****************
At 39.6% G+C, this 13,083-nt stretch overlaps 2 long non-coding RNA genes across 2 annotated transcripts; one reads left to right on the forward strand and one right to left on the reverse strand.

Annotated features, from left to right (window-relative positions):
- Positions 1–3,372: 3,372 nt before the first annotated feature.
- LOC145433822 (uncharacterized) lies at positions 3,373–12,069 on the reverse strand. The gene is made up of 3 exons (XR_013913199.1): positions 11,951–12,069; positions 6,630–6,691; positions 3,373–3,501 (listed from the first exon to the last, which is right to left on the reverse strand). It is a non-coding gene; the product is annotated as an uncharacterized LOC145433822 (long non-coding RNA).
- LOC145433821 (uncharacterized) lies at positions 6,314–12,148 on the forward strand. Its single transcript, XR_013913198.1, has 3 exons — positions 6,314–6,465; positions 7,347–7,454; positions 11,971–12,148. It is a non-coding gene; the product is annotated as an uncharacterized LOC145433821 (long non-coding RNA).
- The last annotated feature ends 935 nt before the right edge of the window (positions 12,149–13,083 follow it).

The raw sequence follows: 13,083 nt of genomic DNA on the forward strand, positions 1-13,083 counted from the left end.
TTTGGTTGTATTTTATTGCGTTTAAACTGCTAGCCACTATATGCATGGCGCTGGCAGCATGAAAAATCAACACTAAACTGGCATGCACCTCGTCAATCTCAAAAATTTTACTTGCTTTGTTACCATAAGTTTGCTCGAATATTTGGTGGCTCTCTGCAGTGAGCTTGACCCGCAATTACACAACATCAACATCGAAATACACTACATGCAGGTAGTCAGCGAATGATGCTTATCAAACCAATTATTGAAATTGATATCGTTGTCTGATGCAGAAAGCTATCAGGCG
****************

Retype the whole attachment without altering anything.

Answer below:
At 39.6% G+C, this 13,083-nt stretch overlaps 2 long non-coding RNA genes across 2 annotated transcripts; one reads left to right on the forward strand and one right to left on the reverse strand.

Annotated features, from left to right (window-relative positions):
- Positions 1–3,372: 3,372 nt before the first annotated feature.
- LOC145433822 (uncharacterized) lies at positions 3,373–12,069 on the reverse strand. The gene is made up of 3 exons (XR_013913199.1): positions 11,951–12,069; positions 6,630–6,691; positions 3,373–3,501 (listed from the first exon to the last, which is right to left on the reverse strand). It is a non-coding gene; the product is annotated as an uncharacterized LOC145433822 (long non-coding RNA).
- LOC145433821 (uncharacterized) lies at positions 6,314–12,148 on the forward strand. Its single transcript, XR_013913198.1, has 3 exons — positions 6,314–6,465; positions 7,347–7,454; positions 11,971–12,148. It is a non-coding gene; the product is annotated as an uncharacterized LOC145433821 (long non-coding RNA).
- The last annotated feature ends 935 nt before the right edge of the window (positions 12,149–13,083 follow it).

The raw sequence follows: 13,083 nt of genomic DNA on the forward strand, positions 1-13,083 counted from the left end.
TTTGGTTGTATTTTATTGCGTTTAAACTGCTAGCCACTATATGCATGGCGCTGGCAGCATGAAAAATCAACACTAAACTGGCATGCACCTCGTCAATCTCAAAAATTTTACTTGCTTTGTTACCATAAGTTTGCTCGAATATTTGGTGGCTCTCTGCAGTGAGCTTGACCCGCAATTACACAACATCAACATCGAAATACACTACATGCAGGTAGTCAGCGAATGATGCTTATCAAACCAATTATTGAAATTGATATCGTTGTCTGATGCAGAAAGCTATCAGGCG